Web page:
i'll cop to it. When I beg out of plans on Monday nights, I'm going home to watch athletic competition on television. But it's not ESPN that's on my mind. It's pro wrestling. I'm not a mouth-breather or a slack-jawed yokel. I just love the sheer absurdity of it, the larger-than-life, violent soap opera. It's like Monday Night Football and Melrose Place collided on the dial.
That's why I was so excited to order my first-ever pay-per-view wrestling program, "Halloween Havoc," on October 26th. The main event was a battle reminiscent of the glory days of professional wrestling Q the two best-known names in the sport squaring off in Las Vegas for the world heavyweight title. Hulk Hogan, the biggest star in the sport's history, waged war against Slim Jim pitchman Randy "Macho Man" Savage in front of the huge MGM Grand crowd Q and the thousands more like me who paid $27.95 a pop to see the spectacle on the small screen.
It was a flashback to the mid '80s, when the World Wrestling Federation brought pro wrestling from underground status to nationwide prominence, making millions on a strange mixture of rock and roll, body slams, and personalities like Hogan and Savage. Now, however, Hogan and Savage were wrestling not for the WWF title, but for the title of a rival organization, World Championship Wrestling.
The defection of Hogan and Savage to Ted Turner's WCW in 1994 was the first battle in an all-out war that is now raging between the two organizations, a fight that has spilled out of the ring and onto the country's cable systems and into Federal court.
Turner bought the struggling National Wrestling Association in 1988 (the name was changed in 1990), but the WWF continued to dominate the "sport." Then, in late 1995, Turner opened a new outlet for his wrestlers when his TNT network began broadcasting the WCW show "Monday Nitro." "Nitro" was put head-to-head with the WWF's flagship cable show, "Monday Night Raw," which appears on the USA network.
Now, just over a year later, "Nitro" is the highest rated non-children's series on cable (and a fixture in my weekly television schedule), and WCW is threatening to break the WWF's sleeper hold on the $100 million a year pro wrestling industry. As the competition has increased, the WWF has looked to the courts for help.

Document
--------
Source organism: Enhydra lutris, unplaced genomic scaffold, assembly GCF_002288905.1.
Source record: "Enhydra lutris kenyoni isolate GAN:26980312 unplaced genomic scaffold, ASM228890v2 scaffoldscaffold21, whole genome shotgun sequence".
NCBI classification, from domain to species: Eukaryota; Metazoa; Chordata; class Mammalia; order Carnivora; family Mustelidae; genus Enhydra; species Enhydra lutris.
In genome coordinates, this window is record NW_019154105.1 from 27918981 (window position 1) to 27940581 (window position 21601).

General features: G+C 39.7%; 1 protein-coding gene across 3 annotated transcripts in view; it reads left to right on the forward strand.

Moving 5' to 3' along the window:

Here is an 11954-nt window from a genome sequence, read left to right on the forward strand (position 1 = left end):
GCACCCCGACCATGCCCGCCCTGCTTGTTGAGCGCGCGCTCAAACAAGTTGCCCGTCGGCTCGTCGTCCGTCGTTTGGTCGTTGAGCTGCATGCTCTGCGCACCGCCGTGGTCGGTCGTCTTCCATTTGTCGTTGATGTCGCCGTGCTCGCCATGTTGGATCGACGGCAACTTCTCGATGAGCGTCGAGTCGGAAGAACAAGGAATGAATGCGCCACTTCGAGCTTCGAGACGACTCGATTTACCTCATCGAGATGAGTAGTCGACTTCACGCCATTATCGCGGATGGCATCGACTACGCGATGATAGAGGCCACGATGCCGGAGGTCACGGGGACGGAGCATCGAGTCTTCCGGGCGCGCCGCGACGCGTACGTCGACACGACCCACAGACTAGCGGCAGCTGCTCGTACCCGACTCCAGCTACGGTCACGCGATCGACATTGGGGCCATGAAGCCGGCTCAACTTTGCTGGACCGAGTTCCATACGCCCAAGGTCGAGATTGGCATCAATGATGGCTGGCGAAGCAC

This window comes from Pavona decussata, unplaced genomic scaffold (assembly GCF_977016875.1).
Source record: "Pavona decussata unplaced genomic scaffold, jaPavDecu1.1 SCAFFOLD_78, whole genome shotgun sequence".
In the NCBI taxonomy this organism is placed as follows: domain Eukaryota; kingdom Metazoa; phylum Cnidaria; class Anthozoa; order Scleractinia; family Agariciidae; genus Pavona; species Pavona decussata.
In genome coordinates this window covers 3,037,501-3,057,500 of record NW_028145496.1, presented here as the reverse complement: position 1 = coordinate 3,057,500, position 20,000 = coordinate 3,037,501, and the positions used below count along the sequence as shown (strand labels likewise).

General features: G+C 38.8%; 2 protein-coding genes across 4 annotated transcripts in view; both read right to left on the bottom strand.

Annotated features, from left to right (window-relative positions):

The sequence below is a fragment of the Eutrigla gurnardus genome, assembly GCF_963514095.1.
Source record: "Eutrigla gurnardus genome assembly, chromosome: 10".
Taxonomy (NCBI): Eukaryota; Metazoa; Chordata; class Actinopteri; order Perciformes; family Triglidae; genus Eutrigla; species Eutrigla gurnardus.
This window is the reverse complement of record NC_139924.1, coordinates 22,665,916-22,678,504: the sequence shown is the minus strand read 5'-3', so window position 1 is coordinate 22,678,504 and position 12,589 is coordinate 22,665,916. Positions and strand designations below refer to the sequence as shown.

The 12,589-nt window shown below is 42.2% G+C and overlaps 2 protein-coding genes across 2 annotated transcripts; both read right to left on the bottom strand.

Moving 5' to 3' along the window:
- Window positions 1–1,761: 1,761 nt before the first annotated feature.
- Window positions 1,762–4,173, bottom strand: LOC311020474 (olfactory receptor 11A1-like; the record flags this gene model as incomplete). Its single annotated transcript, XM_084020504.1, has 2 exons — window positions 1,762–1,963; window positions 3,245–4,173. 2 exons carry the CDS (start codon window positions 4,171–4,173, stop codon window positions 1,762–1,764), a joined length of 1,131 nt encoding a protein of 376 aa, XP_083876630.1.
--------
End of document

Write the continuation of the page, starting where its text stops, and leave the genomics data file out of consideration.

On June 24th, the WWF filed a suit in Federal court alleging that WCW was infringing on the WWF's trademarks. The suit followed a story line in the WCW involving Scott Hall and Kevin Nash, two wrestlers who had been stars in the WWF under the names of Razor Ramon and Diesel. The two appeared on WCW wrestling under their own names, but calling themselves "The Outsiders" and speaking of their desire to make a hostile takeover of WCW, playing on their established fan recognition from the WWF.
"When a giant competitor uses your very creations to dupe and confuse the public, then the playing field isn't level, and you are forced to fight in a different arena," said WWF owner Vince McMahon at the time. WCW claimed that the names of their WWF characters weren't used, and that the name of the WWF was never used in conjunction with Hall and Nash.
The WWF suit languished while several WCW pay-per-view events featuring Nash and Hall took place. Finally, in August, the two parties entered into a joint agreement concerning the future use of WWF trademarks, but leaving unsettled the WWF's request for profits from those pay-per-views.
Hall and Nash were at Halloween Havoc, and they won the WCW tag-team titles in a typically disputed manner. And Hogan beat Savage after a questionable call by a referee led to argument and chaos, the sort of narrative frustration that the wrestling fan quickly learns to live with. The WCW has placed these three former WWF stars at the top of the heap.
The real loser that night may just have been the WWF. At the end of the broadcast, another WWF star, "Rowdy" Roddy Piper appeared, revealing himself as the most recent high-profile defector to the WCW. When I heard his distinctive bagpipe theme music, I swear, my heart beat faster in recognition. Piper and Hogan had a long-running grudge in the WWF, and it appears that, once again, WCW will reenact it in front of large cable and pay-per-view crowds.
But the matches in the ring may still take a backseat to those outside of it. While most industry observers view the WWF as a better-run company, it is facing an opponent that has the greatest submission move of them all Q the financial ability to poach talent in a business driven by personalities, turning the WWF's own success and stars against it. But as I know from all my Monday nights of watching, just when you think the underdog is down and pinned but good, there may yet be a few surprises in the fight. And with WCW vs. WWF as the mother grudge match, I'll keep watching.